Staying up late to study or switching from day to a night shift can play havoc on anyone. But it’s exceedingly bad for us polar bears**. The time change in spring sets off horrific insomnia for so many people who have bipolar/manic-depression.
At first, it’s fun. You get So much energy—cleaning is easy! Vacuum, dust, polish furniture, do laundry & hang it outside on the clothesline, clean litter boxes, scrub counter tops & toilet all in 2 hours. In between, you paint a picture, dance & play with your cats. No problem!
I have never taken speed or meth’ but from what people have told me (those who have experimented with those drugs), being in a super mania is like taking speed. Your brain goes 200 mph, you talk a mile a minute & can’t stop yourself. You literally cannot. A small part of you says: “Shut Up! Let someone else talk!”
But all those thoughts Have to Come Out! Or you will Die! That’s how it feels. It’s as if you had to go to the bathroom but were trapped in a car & no restrooms for 50 miles. The urge is horrible, painful. So you babble on & on & on….
In Spring, I write 200 poems a week. Maybe 3 of those are decently good. The rest make No sense. My husband deserves to be canonized as Saint Peter, patron of Madwomen!!! He tries to read library books while I run around the house, gesticulating so wildly that it frightens our cats.
“Innit??” I say at the end of each sentence.
We use the Irish contraction to make sure the other person is really listening, since both of us can get caught up in books, projects & the internet.
Peter answers, “Yes, my dear. You did laundry. Thank you very much. And cleaned the entire house. You wrote great poems. I see the stack & promise to go through them all—I’ll give you critiques on each one. Oh, and yes you are painting again. Lovely. I don’t mind spots of yellow up & down the hallway. It’s acrylic. It will all come out in the wash.”
As he’s saying that, I am still talking, exuberantly: “Oh my GOD! I was typing a chapter in my memoir but my little finger hit a weird key & the Internet came up. Hahaha Inter-web (inside joke). Then you’ll never Guess What! There was a photograph of Gustaf Skarsgard! We Have to go to the Video Station & see if any new Vikings episodes are available!!! Innit!?”
“Yes, the internet is a mad thing, indeed. Vikings would be great. Would you like a cup of tea?”
It goes on like that all spring & often into summertime.
Spring of 1971, I’d been living in a crash pad for over four months. I actually cannot recall how long, I was so messed up. I’d quit smoking pot. Quit drinking. Registered for 4 classes at a community college. Ran the cash register at a tavern 25 hours a week. Deeply involved in anti-war projects. I was a sign painter (“War Is Not Healthy For Anyone!”), drove AWOL soldiers & draft dodgers to places where they could be picked up safely by other “underground railroaders” and ultimately, taken to Canada.
Me, age 17 in my Lum’s Tavern uniform.
I’d had recurring bouts of strep throat & fevers (104-106 F.) since December, 1970. Even tho’ I’d “run away” (at age 17) I made sure to have a First Aide Kit like Mom kept back home. Thermometer, band aids, gauze, nurse’s tape, scissors, etc. were neatly arranged in a lunch box.
I’d gotten anti-biotics at a clinic, tried to rest. But fear of getting bad grades at college & terror that my boss would fire me from the tavern kept me rushing around. When my car broke down, I ended up hitch-hiking to NOVA & Lum’s every day.
By May I was up all night long, driving my beau RW & his family crazy. “Mama San, you need Sleep!”
“I’ve got Homework! I have to read all about the reign of the Czar and Czarina! Alexander & Nicholas, memorize dates & pogrom locations. Did you know they killed Jews, too? Augh! I used to like them! Plus MATH! I can’t do it. It’s supposed to be the Easy class for Lit’ majors. But there’s Algebra. It’s not Fair! English I love. But I have to type up a 10 page essay & do an oral report on our topic. So I’ve Gotta be at the library to use their typewriters. I chose to compare James Joyce’s Ulysses to the original Odyssey. Which is easy but my note cards got lost when I was hitch-hiking last week. They must’ve fallen out of my back-pack! Nothing makes sense.”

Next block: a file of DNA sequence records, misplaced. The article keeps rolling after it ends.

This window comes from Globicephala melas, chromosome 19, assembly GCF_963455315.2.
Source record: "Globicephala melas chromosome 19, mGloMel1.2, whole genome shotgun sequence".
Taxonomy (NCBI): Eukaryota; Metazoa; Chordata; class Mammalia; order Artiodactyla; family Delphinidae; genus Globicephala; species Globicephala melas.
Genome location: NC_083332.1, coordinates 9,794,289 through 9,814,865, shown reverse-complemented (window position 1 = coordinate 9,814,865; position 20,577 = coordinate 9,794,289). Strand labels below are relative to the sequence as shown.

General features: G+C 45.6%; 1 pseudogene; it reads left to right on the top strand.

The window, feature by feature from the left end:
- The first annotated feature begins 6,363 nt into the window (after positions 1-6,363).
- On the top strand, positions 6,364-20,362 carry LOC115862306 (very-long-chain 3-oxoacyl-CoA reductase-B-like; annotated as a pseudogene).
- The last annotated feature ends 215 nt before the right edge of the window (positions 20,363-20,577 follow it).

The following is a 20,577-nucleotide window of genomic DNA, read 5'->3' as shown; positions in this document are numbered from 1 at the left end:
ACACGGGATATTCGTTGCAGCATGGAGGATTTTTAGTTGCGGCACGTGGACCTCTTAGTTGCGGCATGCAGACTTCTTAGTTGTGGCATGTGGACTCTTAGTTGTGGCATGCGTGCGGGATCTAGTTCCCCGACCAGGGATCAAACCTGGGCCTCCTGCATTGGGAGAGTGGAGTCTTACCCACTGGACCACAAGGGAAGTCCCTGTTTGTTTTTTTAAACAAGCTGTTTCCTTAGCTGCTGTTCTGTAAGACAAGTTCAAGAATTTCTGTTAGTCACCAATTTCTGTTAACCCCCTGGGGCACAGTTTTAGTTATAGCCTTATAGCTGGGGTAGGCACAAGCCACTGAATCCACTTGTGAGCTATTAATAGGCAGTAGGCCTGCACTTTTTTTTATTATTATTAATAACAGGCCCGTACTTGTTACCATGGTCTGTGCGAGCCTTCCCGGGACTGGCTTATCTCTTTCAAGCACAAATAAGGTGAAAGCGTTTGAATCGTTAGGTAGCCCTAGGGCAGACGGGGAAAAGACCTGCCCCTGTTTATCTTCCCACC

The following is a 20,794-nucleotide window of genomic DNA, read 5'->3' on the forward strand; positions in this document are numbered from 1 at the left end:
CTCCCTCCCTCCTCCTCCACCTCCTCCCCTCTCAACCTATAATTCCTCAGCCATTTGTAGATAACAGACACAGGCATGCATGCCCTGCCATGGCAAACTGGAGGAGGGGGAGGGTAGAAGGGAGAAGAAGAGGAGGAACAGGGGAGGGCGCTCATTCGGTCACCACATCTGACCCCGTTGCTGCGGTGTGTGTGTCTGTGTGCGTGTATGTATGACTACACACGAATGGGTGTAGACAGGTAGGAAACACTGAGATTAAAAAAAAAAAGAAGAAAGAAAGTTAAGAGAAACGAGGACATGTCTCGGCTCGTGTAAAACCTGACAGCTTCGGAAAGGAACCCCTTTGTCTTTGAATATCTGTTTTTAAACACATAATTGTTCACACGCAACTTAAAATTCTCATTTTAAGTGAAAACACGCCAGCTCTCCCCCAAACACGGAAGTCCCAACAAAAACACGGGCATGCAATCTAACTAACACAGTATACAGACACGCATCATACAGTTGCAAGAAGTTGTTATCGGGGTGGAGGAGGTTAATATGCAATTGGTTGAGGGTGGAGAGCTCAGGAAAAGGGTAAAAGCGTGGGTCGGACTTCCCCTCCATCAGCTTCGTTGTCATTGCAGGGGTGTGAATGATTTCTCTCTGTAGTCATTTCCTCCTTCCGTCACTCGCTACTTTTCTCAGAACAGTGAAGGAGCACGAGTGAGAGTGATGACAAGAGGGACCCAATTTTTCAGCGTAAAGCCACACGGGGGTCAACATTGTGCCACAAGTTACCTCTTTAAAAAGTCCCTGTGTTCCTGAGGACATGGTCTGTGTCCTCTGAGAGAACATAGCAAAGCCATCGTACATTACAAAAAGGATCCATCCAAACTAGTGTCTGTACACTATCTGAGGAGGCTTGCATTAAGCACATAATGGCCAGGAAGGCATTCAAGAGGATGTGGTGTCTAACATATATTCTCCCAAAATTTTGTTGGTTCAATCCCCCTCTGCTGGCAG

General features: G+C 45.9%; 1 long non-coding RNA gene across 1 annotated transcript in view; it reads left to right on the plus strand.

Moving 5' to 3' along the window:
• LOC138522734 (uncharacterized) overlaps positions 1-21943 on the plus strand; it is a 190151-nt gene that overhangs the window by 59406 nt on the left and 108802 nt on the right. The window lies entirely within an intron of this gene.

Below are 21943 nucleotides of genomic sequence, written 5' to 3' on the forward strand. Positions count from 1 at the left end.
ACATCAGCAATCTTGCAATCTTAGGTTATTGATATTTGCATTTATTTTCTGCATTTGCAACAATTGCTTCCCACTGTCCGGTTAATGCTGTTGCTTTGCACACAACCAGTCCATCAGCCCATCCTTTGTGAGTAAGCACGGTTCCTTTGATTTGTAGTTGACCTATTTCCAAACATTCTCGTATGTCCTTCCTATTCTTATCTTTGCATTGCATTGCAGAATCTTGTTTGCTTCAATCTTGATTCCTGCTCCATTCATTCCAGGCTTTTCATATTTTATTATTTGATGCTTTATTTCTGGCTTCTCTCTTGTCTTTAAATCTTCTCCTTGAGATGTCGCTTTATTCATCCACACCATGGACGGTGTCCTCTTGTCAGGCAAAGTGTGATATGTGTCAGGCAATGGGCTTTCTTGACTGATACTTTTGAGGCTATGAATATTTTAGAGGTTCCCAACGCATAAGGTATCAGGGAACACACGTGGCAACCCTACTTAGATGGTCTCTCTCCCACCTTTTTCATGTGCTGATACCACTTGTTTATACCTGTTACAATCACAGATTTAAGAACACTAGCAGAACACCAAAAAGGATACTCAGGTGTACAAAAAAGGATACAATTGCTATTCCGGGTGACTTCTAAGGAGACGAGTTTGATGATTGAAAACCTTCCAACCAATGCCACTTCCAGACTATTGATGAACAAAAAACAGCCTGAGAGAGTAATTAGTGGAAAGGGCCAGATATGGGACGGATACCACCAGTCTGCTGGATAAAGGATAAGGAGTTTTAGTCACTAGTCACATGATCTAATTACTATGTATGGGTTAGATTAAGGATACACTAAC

“I don’t know nothin’ about college. But you are sick as a skinny pup. That fever” (he touched my forehead) “is gonna kill you. Go lay down. I’ll bring in some ice water.”
I flopped onto a mattress on the floor of a small bedroom I shared with RW’s younger sister.
The ice water felt fantastic going down my sore throat. RW brought me a cold washcloth & lay it firmly over my burning eyes. My thin limbs thrashed less with no sunlight blazing into my brain.
But frenzied manias kept me awake all night for weeks afterward. I may have slept 2 hours off & on during those crazy nights. However, I was up walking around outdoors from 3:00 a.m. until Dawn. So it wasn’t like I imagined being wide awake—I really was!
Others who have this type of brain understand. People who go through five or six nights of sleeping poorly due to job or family worries get that it’s no fun losing sleep. But it’s us polar bears who wander around in all night, pulled by an irresistible golden thread from the moon that tells us “You are magical! No one else has The Message!So I began hearing voices Again that Spring of 1971. I’d heard voices since grade school. Some told me (in hateful whispers) “you are an idiot!” But the elfen ones said things like, “open that door 3 times, then run down the hallway.” I had to do what they said or something really bad would happen.
I got a reputation at Langley High in the 60s. Class-mates asked, “Dixie, where do you get your acid?” When I answered, “I don’t do LSD!” They looked at me in utter disbelief. How could someone so wacko Not be on acid?
The 1971 voices were super intense. They bellowed night & day, Abbie Hoffman’s evil quadruplets announcing urgent messages to me through bullhorns. Ocean waves or radio static muffled the shouts but I could pick out random words.
“Go! Construction! Post Haste!”
“Wood! Wood! Now!”
So I roamed around construction areas. Collected 2x4s, scrabbled in iron trash cans for bits of red paper.
One day, I got lost. I was headed down the highway to catch a ride to college. But there was spray paint on the side road & on grass alongside the street. I knew intellectually that this was for surveying—ultimately, a pothole or sewer would be fixed according to the lines painted. My father was a geological surveyor so I knew about surveying. But the Urge forced me to follow bright orange spray-painted lines, arrows, circles & numerals.
I spent hours counting up the numbers, writing them on my arms with purple, orange, red and green markers. It Meant Something! It would solve algebraic equations for school! My backpack was filled with art supplies. One of my favorite classes was Art 101, so I always had colored pens with me.